Shoppers are pictured in front of an apparel shop in Tokyo yesterday. Japan’s economy slowed in the last quarter, data showed yesterday, raising questions about whether Tokyo would go ahead with sales tax hikes that some fear could derail its bid to stoke growth. — AFP
TOKYO. — The dollar retreated yesterday morning as investor spirits were deflated by weaker-than-expected Japanese growth data, with markets now looking to key US economic figures this week. In morning Tokyo trading, the greenback stood at 96,05 yen, softening from 96,24 yen in New York on Friday.
The euro bought US$1,3336 and 128.28 yen, nearly flat from US$1,3338 and 128,35 in US markets.
Traders sold the dollar after Tokyo said the world’s third-largest economy grew by 0,6 percent in the April-June period from the previous quarter, slower than a revised 0,9 percent increase between January and March. The latest figures missed analyst expectations of 0,9 percent growth in the quarter.
The weaker-than-expected figures raised speculation that the government may hold off a series of sales tax hikes aimed at doubling the rate to 10 percent by 2015.
The move is widely seen as critical to efforts to bring down Japan’s eye-watering national debt, the worst in the industrialised world at more than twice the size of the economy.
After the GDP figures were released, the dollar slumped to 95,92 yen before regaining some ground.
“The figure raises the possibility that the Japanese government may push back the planned hike in consumption tax,” Kengo Suzuki, forex strategist at Mizuho Securities, told Dow Jones Newswires.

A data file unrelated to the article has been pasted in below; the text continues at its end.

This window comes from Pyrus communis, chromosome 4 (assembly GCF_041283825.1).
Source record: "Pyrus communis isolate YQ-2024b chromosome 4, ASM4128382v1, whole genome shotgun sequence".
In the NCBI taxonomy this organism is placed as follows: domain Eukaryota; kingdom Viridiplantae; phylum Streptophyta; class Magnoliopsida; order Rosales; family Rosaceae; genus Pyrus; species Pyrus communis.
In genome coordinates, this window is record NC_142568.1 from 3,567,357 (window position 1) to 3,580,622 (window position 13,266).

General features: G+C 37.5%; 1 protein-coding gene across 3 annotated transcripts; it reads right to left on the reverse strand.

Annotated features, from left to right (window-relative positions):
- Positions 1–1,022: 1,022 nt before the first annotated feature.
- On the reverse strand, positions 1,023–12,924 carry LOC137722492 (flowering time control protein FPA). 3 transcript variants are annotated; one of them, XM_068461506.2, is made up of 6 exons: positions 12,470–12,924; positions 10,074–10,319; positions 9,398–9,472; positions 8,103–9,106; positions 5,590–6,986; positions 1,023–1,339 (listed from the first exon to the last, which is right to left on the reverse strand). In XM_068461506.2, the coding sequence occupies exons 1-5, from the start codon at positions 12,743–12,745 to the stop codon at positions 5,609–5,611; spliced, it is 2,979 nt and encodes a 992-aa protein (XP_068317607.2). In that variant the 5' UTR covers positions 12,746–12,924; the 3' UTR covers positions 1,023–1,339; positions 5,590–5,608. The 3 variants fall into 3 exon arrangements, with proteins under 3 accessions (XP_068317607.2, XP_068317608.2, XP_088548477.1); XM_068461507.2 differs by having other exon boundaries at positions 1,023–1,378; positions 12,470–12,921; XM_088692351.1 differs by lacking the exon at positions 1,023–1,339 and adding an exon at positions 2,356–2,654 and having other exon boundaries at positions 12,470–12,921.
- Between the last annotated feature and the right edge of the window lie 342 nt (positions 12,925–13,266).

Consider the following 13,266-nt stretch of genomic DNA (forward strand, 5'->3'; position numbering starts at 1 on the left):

“And this could have a negative impact on the government’s plans for fiscal consolidation,” he added.
However, Suzuki expected the preliminary GDP data to be revised upward when finalised figures are published next month.
The fresh data showed the pace of expansion also slowed on an annualised basis with a 2,6 percent increase, from a revised 3,8 percent jump in the first quarter. Annualised data show how the economy would grow if the quarterly performance was stretched across the full year.
“I expect the figures to be revised upward to around 3,0 percent (on an annualised basis),” Suzuki said.
“But for now, the weaker-than-expected figure could weigh somewhat on the (dollar/yen) pair.”
US economic figures including retail sales and industrial output are due out this week as markets look for clues as to when the US Federal Reserve will start rolling back its huge stimulus drive.
A pull back on the programme would mean fewer dollars in the financial system, boosting demand and the greenback’s value. — AFP.
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